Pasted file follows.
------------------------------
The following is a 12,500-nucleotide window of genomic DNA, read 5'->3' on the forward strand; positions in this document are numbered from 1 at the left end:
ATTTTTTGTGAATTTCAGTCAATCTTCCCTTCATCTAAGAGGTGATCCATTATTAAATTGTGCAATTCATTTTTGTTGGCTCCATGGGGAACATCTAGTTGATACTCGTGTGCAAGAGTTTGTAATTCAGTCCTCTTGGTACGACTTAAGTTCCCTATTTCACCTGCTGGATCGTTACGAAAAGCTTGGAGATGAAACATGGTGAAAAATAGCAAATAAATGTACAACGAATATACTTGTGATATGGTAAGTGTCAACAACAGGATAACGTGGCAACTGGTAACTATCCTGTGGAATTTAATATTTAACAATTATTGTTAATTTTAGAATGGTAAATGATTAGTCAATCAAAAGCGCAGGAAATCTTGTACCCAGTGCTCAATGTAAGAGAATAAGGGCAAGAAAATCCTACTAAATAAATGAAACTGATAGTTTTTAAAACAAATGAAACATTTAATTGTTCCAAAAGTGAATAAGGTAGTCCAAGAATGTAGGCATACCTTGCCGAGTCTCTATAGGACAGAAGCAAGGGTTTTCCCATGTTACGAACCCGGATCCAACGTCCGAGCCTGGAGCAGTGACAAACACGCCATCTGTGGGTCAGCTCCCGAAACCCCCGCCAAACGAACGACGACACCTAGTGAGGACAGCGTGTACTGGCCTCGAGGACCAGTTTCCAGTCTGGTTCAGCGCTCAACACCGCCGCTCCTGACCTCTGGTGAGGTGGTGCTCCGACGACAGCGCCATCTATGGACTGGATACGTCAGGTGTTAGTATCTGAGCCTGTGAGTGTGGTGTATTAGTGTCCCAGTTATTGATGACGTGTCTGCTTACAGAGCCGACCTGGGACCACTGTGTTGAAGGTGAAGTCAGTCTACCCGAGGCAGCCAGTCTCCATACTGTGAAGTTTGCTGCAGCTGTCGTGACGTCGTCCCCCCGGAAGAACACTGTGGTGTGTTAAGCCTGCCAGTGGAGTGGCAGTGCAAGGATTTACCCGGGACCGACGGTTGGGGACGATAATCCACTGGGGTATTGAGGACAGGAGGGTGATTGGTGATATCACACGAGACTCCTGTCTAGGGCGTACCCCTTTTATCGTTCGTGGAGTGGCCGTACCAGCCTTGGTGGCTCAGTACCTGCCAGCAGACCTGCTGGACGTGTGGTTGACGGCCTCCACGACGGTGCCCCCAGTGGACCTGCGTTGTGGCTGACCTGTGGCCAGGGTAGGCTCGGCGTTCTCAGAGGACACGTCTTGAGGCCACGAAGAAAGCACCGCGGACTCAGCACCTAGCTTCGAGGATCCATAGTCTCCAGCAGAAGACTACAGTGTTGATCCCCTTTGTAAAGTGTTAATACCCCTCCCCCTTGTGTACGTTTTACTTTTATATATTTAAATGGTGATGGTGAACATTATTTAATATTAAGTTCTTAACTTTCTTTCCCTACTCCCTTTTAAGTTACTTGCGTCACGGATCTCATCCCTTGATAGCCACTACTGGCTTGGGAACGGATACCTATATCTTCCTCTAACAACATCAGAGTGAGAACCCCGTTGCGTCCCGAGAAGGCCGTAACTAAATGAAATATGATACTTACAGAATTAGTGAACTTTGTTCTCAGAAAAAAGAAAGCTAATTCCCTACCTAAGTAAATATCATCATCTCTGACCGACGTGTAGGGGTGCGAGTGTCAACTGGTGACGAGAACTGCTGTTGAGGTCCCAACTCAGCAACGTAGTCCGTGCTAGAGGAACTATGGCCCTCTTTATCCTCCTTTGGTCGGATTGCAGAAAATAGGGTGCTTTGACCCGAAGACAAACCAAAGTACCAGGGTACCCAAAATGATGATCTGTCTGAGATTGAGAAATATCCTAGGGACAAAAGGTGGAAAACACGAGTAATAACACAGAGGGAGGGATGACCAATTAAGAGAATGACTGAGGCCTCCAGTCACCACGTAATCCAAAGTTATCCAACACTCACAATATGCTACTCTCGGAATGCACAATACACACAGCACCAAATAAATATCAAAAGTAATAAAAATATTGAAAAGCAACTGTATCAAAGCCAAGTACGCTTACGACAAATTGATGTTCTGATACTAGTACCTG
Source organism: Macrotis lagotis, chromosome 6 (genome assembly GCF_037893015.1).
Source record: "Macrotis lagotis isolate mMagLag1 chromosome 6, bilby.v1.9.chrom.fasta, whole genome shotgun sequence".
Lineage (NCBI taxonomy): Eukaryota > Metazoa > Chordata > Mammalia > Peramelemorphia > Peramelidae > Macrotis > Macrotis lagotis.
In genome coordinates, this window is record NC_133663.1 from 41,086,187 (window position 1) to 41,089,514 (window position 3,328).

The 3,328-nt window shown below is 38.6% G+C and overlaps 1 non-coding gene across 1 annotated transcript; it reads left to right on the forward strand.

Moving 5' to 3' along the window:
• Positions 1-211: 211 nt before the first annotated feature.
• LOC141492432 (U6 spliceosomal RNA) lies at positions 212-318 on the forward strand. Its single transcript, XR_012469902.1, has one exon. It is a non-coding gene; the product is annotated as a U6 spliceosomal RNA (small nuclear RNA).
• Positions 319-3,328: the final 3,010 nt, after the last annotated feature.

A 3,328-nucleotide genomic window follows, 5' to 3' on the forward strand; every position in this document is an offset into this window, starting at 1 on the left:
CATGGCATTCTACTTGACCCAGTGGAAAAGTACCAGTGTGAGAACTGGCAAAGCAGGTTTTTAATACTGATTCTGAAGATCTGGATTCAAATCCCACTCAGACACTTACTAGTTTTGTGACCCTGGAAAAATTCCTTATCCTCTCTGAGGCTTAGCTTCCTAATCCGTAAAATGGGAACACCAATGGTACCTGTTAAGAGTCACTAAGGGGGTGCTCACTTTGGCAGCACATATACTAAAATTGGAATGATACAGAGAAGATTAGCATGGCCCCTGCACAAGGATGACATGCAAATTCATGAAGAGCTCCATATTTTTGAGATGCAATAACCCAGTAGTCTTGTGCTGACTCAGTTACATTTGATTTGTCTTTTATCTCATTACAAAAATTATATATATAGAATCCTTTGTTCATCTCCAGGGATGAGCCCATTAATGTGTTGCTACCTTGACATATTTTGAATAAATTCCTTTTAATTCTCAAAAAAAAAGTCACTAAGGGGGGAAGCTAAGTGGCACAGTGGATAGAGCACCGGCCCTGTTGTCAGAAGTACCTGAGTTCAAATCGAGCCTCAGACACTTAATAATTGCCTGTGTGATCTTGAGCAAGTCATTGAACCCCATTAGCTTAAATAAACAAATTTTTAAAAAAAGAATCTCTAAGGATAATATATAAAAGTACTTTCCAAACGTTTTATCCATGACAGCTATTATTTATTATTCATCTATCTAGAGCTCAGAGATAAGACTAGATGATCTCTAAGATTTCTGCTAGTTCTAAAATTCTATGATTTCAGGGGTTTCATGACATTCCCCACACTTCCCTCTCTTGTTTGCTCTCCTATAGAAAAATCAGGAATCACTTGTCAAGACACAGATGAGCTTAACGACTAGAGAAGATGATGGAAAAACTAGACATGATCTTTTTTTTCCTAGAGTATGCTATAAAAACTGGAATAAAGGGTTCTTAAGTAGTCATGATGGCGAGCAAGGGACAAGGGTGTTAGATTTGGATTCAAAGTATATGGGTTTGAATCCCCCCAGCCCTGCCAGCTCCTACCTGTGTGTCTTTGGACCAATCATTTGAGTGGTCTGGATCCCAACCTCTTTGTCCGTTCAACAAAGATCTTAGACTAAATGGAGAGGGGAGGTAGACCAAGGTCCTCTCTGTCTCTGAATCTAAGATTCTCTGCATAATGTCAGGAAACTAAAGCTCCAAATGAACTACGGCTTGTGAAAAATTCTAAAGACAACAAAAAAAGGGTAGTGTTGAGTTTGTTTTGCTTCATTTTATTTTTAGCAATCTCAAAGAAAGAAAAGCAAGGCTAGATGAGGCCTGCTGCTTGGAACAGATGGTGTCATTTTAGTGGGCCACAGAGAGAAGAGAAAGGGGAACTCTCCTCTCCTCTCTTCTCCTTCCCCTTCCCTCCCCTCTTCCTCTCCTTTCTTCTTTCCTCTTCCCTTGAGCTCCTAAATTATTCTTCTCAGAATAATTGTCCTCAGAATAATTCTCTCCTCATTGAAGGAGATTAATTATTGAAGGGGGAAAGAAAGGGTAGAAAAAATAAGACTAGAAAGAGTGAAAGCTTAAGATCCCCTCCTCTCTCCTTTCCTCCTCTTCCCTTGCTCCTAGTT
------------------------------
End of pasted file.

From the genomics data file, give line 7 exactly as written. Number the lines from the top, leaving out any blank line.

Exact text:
The 3,328-nt window shown below is 38.6% G+C and overlaps 1 non-coding gene across 1 annotated transcript; it reads left to right on the forward strand.